Hermitpendragon.jpg (13743 bytes)The Pendragon Tarot Mother’s Deck

My soul sister Becky dragged us into a Florida bookstore (okay, I didn’t need much dragging). She said it was one of her favorites, and we walked in to sadly discover that the bookstore was going out of business. There wasn’t much left by the time we got there, but I spied a Tarot deck I had never seen before, one not published by U.S. Games, so I asked them to show it to me. A plain white card bordered in red was titled The Pendragon Tarot Mother’s Deck. The "Mother’s Deck" was of a larger font than "The Pendragon Tarot." My mom liked that it was called, "Mother’s Deck," and insisted on buying it for me. Being a dutiful daughter, I surrendered.

The ecologically correct deck came wrapped in cellophane, sans box. There was no ‘Little White Book;’ instead, two cards (plus the title card) gave brief definitions for the Major and Minor Arcana, plus the following directions:

"These are your cards--paint them or use your own symbols because the more you personalize them the more they will key into your inner mind and the more accurate your readings will become. The reader is encouraged to research comprehensive books on Tarot. In addition, use your own meanings for the cards."

There are no specific books recommended, nor do we get the name of the deck creator. It is probably "Mother Pendragon," because of the title of the deck. "Otter G’zell" is thanked for the artwork and back design.

This deck is smaller than traditional Tarot decks, slightly larger and wider in size than the Hanson-Roberts. The art consists of pen and ink drawings, and are occasionally somewhat cartoonish. Lines are drawn widely--this is not an intricately drawn deck. Still, some of the images are quite evocative.

The backs of the deck are red and white, and feature a mostly-naked woman, arms upraised with large batwings behind her, an Isis-symbol necklace gracing her her body. Some kind of g-string covers her genitalia and one leg is bent in front of her, the other simulating take-off from some roughly-drawn piled planks of wood stacked like an uneven stairway.

The cards reflect the Wiccan influence of Mother Pendragon; The Magician is a woman standing on a high hill, dressed in a black covering. With her hair flying and arms upraised, she resembles the Flying Nun. The Empress looks like a pregnant hippie sitting in the sun, complete with requisite headband and hand raised in a languid peace sign. She’s a totally mellow Empress, man. Her mate, the Emperor, seems genial enough; the way he holds his sword suggests he will use it to cut the Thanksgiving turkey--free-range or tofu, of course. In his other hand, he holds something that looks like a very large lollipop with an elongated stem. This is neither a forbidding nor threatening Emperor.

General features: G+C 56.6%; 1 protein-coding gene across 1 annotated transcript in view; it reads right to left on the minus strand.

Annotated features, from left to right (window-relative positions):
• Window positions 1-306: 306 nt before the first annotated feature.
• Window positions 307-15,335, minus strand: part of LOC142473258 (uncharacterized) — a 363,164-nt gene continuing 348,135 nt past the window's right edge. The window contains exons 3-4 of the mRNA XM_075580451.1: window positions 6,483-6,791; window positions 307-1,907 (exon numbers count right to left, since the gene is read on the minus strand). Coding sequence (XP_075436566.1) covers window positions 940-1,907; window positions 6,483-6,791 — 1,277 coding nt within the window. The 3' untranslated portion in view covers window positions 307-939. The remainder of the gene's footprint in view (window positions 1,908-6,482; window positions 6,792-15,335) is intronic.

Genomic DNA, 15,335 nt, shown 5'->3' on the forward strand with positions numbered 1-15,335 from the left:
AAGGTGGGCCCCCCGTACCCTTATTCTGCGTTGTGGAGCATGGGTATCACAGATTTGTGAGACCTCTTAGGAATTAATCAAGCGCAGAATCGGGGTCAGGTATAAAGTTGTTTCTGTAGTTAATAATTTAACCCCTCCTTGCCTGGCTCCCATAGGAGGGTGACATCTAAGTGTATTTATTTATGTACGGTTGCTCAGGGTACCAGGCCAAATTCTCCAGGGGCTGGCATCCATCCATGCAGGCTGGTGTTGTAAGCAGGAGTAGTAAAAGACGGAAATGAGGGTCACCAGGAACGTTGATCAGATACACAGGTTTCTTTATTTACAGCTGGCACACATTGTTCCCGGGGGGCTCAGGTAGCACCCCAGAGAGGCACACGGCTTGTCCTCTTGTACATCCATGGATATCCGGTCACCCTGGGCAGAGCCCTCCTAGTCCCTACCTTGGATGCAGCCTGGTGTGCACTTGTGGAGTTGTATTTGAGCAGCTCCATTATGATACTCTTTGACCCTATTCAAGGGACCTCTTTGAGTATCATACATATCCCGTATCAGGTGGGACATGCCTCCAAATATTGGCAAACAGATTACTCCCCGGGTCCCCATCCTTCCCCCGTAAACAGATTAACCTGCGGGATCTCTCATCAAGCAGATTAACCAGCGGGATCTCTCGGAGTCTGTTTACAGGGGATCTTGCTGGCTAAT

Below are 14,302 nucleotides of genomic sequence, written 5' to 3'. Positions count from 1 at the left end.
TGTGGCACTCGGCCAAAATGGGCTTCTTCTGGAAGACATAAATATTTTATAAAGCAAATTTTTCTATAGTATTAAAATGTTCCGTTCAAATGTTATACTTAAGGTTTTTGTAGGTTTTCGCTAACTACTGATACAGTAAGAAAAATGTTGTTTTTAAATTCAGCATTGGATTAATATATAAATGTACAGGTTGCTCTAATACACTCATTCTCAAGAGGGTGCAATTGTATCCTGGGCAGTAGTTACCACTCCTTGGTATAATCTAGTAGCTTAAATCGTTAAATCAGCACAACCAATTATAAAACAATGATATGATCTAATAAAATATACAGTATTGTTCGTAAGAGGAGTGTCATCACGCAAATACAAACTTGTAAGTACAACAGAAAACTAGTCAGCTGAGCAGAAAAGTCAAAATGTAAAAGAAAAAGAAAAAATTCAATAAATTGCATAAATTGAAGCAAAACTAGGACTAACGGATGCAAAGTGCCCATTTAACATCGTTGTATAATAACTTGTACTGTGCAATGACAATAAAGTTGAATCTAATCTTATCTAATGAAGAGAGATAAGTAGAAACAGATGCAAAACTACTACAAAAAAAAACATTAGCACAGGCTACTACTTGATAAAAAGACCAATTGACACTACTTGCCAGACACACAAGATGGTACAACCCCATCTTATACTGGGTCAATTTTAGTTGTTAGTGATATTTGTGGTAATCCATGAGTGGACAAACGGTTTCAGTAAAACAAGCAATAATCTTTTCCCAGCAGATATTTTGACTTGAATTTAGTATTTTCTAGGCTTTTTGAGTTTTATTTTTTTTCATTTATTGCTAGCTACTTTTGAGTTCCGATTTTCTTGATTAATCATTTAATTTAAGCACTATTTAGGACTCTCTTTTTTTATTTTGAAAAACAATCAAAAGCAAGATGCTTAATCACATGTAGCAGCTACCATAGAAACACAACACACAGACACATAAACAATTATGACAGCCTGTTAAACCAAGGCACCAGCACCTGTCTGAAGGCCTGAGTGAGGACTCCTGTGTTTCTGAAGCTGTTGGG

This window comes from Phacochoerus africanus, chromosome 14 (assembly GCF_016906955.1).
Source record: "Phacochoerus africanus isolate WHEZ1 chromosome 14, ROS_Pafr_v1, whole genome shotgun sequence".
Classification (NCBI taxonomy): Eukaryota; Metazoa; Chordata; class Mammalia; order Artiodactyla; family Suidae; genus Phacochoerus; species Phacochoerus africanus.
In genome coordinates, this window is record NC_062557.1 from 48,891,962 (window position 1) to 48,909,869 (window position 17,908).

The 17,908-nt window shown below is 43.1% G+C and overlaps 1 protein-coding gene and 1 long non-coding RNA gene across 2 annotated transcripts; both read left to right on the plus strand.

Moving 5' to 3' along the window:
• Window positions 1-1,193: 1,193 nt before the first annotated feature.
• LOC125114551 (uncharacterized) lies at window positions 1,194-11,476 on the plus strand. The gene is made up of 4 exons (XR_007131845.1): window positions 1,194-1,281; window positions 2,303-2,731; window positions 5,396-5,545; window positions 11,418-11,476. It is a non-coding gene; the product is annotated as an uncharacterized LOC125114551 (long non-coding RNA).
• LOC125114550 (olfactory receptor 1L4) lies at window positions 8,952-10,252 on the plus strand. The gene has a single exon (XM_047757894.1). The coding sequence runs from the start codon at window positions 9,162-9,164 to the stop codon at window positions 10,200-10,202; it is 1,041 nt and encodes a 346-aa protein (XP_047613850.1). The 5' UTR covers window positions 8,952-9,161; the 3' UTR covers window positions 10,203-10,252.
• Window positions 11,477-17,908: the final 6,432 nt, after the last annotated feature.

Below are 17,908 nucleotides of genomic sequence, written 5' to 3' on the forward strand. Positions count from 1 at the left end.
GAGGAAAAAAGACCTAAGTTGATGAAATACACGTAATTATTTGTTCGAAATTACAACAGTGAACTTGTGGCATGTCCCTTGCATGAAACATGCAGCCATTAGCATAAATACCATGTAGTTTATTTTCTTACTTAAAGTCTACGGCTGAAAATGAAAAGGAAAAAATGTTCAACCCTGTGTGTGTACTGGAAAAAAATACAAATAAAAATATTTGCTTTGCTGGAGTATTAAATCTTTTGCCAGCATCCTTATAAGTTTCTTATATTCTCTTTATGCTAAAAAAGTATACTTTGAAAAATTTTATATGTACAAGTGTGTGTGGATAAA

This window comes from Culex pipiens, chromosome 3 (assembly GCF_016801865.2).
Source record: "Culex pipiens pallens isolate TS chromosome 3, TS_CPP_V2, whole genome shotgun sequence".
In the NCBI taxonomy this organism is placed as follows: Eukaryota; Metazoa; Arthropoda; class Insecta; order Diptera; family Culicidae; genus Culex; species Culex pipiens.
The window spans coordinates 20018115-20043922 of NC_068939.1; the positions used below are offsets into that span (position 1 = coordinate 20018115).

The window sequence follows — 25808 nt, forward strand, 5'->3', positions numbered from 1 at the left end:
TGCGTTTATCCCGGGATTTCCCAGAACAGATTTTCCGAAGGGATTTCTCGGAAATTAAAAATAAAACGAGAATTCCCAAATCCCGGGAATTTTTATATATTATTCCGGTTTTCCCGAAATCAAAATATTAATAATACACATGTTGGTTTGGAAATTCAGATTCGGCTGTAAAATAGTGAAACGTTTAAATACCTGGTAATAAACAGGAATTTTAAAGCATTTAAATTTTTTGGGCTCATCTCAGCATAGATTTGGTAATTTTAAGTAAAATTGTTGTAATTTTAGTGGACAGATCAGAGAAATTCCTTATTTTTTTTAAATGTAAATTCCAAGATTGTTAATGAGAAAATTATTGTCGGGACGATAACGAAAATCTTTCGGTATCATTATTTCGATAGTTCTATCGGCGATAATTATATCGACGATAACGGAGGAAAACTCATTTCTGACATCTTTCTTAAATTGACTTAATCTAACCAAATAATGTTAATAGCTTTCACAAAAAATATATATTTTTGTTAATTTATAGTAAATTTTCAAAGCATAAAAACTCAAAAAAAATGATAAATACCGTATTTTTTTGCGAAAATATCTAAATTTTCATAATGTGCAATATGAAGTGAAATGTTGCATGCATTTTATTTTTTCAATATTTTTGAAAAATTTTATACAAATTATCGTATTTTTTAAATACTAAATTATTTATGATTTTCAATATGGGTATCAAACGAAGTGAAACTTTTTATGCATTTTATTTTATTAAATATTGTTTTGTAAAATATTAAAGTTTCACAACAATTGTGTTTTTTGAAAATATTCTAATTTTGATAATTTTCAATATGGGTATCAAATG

A woman cheerfully draws down the moon in the Moon card. There isn’t much mystery to this card, though. The related keywords on the cheatcard: "hidden perils, illusion /(R) deception unmasked." Look at this card--doesn’t it look more like the reverse words describe the upright image?

While some of the images lose something for me in their stark simplicity, I like other cards precisely because of the straighforward style. The cloaked Hermit, whose face we don’t see, is walking into the bright sunlight rather proactively, his lantern in one hand, his cane lifted upright in the other. There’s a suggestion of movement and vigor often lost in other representations of the Hermit.

Other cards are equally vibrant; sometimes this seems out-of-place. The nude woman on the Two of Swords holds her exceeding large swords like carving knives--I can almost hear them being sharpened against each other. The problem is that sound--and the imagery--seems inappropriate to my understanding of this card, which speaks more of passivity than decisive action. The keywords given for this card are "Indecision, Truce." Are either of these words conveyed by the image on this card? I don’t think so.

I asked the cards what message they wanted me to share in this review and received the Three of Pentacles. I think that’s a perfectly appropriate response. The art is particularly naive on this card, showing a shapeless man building a crudely-built structure that has a certain panache, despite its simplicity. The deck creator isn’t attempting to build a cathedral that takes away your awed breath, but manifesting a simple and accessible tool for use, one that is easy to relate to and doesn’t demand much in the way of esoteric knowledge or scholarship.

Also found on the instructions card:

"Mother’s deck is is dedicated to Earthmother, the life force, God, Mom, or the feminine creative goddess in all of us. Use these cards with love!!!" (Emphasis certainly not mine.) This is a homespun deck, and I recommend it for those who are of a Wiccan or pagan bent, and those who like decks such as the El Ted. If you are looking for intricate and detailed artwork, this isn’t the deck for you.

As I mentioned previously, this deck is rather old, but the ordering information is on one of the cards. If you are interested in purchasing this deck, you can try contacting the following address:

Mother Pendragon
4817 N. Bennington
K.C., MO 64119

See more cards from the Pendragon Tarot

Review Copyright 1999 Diane Wilkes

Images Copyright Mother Pendragon


This page is Copyright 1999 by Michele Jackson